Being sick is probably one of the things people hate most. Whether it’s a nasty cold or a full blown flu, most would give anything to keep themselves from getting sick. With the absence of infection being so highly desirable, it’s no wonder there’s is no shortage of supplements promising to keep you from getting sick. Sadly though, not all live up to their claims.

Immunity Boost

When it comes to boosting your immunity, there are plenty of common sense approaches that the average individual will be well aware of such as:

  • Adequate sleep
  • Avoiding excessive stress
  • Regular exercise
  • Eating a well balanced diet

But if you’re a serious or competitive athlete, you may have experience firsthand how repeated strenuous and/or prolonged exercise can predispose you to increased risk of infection. If follows that sports scientists now widely recognise that too much strenuous exercise can suppress immunity1. But competitive athletes and even your average fitness enthusiast know that one of the biggest detractors to reaching your fitness goals is injury or illness. Absence of illness allows continued training in a periodised manner, hopefully leading to improved strength and performance. So naturally, individuals, athletes and coaches are always eager to explore strategies to reduce the risk of infection.

Best Immune Boosting Supplements

This is a question that pops up a lot. Immunity can be measured in a number of different ways and you’ve also got the different parts of the immune system, namely innate and acquired. So when it comes to testing the effect of different supplements on immune function, it can be difficult to compare studies directly because of the different measures used. Nonetheless, there are a number of foods, vitamins, herb and supplements which have some scientific merit behind their ability to boost immune function.

Immune Boosting Foods

When it comes to foods, there are very few that have any real science behind them suggesting they can boost immunity. Some popular examples that come to mind included yoghurt and chicken soup. However, one popular superfood worth mentioning is spirulina. Spirulina is renowned for its dense and diverse range of micronutrients and there are a multitude of studies looking at the effect of spirulina supplementation on a variety of health outcomes. When it comes to immunity, several studies have shown supplementing with 5-10 grams of spirulina a day can help improve immune function as well as antioxidant levels and exercise performance2-4.

Immune Boosting Vitamins

Perhaps one of most common vitamin supplements used for bolstering immunity is vitamin C. While there are a mass of studies on the effect of vitamin C on the common cold, there is still some conjecture as to whether it actually prevents the cold as well as reducing the severity and duration of the common cold5. Earlier research examining the factors that determine the effectiveness of vitamin C supplementation suggest that the dosage and age of the individual may be important factors, with doses above 2g much more effective and children responding better than adults. Despite the controversy, vitamin C supplementation has proven to be very safe and therefore, its pros outweigh any cons.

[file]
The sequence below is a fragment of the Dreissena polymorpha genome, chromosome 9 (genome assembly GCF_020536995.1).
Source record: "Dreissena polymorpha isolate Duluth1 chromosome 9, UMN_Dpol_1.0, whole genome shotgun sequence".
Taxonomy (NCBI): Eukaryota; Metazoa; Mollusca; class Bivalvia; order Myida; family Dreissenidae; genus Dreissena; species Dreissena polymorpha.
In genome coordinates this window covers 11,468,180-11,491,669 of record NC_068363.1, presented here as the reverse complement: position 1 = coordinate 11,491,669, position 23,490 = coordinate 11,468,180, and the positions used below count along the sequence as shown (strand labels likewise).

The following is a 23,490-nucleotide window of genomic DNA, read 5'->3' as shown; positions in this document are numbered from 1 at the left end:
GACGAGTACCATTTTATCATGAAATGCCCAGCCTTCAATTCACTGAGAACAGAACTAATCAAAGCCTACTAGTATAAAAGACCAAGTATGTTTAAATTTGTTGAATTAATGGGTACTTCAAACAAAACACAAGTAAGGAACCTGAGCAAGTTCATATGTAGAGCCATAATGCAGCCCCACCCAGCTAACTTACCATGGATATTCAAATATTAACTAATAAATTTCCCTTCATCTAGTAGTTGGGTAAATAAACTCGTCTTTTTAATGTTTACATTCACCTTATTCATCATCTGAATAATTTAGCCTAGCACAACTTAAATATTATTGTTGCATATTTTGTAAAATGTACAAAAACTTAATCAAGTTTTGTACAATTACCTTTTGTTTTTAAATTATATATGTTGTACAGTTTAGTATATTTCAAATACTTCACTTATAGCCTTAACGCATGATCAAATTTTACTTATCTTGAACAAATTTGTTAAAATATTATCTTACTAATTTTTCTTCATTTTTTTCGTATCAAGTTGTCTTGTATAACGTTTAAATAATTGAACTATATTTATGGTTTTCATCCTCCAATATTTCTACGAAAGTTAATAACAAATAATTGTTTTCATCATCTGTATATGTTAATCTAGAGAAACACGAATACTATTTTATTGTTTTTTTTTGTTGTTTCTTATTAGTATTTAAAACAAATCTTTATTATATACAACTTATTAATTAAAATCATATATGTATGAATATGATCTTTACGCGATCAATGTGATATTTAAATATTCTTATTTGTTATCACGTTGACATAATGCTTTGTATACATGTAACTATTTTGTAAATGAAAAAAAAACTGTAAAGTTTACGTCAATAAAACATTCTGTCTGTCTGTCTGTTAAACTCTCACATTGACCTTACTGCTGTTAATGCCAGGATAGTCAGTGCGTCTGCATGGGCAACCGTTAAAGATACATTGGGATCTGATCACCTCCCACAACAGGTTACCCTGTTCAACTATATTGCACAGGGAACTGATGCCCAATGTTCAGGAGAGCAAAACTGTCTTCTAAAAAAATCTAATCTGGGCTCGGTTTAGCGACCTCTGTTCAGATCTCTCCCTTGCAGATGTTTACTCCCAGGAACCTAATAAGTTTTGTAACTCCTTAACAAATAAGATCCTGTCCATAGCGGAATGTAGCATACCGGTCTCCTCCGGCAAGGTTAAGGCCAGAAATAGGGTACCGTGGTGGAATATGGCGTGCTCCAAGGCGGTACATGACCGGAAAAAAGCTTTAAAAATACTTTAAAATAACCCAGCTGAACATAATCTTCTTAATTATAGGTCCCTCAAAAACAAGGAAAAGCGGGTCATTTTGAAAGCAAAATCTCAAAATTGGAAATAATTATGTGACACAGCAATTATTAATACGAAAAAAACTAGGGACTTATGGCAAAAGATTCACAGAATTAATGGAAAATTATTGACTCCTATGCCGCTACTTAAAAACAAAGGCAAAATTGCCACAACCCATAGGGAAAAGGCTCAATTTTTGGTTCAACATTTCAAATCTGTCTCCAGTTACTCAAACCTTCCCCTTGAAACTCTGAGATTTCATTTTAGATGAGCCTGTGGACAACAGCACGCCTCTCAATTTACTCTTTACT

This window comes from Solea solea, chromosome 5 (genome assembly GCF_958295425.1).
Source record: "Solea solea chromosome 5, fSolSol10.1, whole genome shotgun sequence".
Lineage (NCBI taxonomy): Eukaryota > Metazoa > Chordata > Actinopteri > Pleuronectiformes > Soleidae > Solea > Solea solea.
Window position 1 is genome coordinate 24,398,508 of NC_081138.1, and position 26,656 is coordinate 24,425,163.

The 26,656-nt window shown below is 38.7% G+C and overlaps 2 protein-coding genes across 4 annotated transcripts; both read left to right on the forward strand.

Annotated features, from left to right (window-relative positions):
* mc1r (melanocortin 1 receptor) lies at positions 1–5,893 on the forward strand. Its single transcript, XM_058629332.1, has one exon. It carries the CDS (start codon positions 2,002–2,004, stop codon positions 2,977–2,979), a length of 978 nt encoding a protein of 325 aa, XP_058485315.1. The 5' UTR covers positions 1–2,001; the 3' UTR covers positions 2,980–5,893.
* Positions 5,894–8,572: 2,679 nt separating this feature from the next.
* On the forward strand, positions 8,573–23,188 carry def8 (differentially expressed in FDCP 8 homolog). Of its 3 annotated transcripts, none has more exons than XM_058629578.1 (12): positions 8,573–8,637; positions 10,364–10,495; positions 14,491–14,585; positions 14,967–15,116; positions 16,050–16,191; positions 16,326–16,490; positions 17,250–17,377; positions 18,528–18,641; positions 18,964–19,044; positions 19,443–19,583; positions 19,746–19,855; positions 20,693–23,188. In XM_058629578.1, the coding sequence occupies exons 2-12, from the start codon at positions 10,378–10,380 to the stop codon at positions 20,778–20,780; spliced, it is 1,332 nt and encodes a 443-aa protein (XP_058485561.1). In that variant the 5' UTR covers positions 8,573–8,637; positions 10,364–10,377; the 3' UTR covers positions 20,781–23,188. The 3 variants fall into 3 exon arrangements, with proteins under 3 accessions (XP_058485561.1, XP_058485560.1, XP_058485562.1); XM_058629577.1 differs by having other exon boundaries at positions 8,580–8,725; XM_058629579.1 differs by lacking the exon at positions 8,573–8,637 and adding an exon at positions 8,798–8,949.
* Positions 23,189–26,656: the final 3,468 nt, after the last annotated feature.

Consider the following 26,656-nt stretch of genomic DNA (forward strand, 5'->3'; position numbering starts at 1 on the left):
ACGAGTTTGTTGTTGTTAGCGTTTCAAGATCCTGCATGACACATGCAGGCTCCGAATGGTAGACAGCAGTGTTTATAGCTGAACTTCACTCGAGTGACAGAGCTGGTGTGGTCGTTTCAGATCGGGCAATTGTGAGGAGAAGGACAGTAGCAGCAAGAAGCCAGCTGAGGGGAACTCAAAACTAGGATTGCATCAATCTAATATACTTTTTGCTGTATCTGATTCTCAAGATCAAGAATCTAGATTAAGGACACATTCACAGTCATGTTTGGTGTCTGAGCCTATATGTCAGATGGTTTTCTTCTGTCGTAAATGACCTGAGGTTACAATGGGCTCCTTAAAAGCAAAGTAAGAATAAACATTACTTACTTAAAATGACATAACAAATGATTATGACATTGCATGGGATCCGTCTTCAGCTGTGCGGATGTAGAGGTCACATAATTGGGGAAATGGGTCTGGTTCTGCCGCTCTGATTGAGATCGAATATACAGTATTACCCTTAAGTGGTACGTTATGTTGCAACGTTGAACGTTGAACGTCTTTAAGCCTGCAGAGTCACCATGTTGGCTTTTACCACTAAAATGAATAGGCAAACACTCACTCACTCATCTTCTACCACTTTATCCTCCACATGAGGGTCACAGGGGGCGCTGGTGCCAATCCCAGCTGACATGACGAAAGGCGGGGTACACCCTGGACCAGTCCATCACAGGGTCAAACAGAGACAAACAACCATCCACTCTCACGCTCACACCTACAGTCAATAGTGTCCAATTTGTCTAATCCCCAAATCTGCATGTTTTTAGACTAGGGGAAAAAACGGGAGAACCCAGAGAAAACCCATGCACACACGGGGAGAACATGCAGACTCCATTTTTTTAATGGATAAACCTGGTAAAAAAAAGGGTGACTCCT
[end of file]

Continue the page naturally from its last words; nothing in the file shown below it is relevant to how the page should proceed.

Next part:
Quercetin and Immunity

Another substance with some very credible research behind it that can broadly be classified under vitamins is the common flavonoid, quercetin. Quercetin happens to be the most prevalent flavonoid in fruits and vegetables. There have been a rush of studies in recent times showing that quercetin can not only significantly improve the immune function of athletes, but that it has benefits on performance, body composition and antioxidant response to exercise6, 7. Incidentally the combination of vitamin c and quercetin is synergistic and has been shown to have benefits in addition to either substance on their own8, 9.

Immune Boosting Herbs

Ask the average Jo what herb they would associate with improved immune function and they will invariably say Echinacea. That’s because Echinacea is the single herb with the most research on its ability to boost immunity. Even with all this research, there is still not a strong consensus among researchers as to whether Echinacea definitely reduces the incidence, symptoms and duration of the common cold10. However, part of this confusion may be explained partly by the extreme diversity in the types and strengths of Echinacea extracts that have been examined in multiple studies. Some recent studies measuring highly standardised and quality echinacea extracts have shown without doubt that Echinacea does in fact boost immunity11, 12.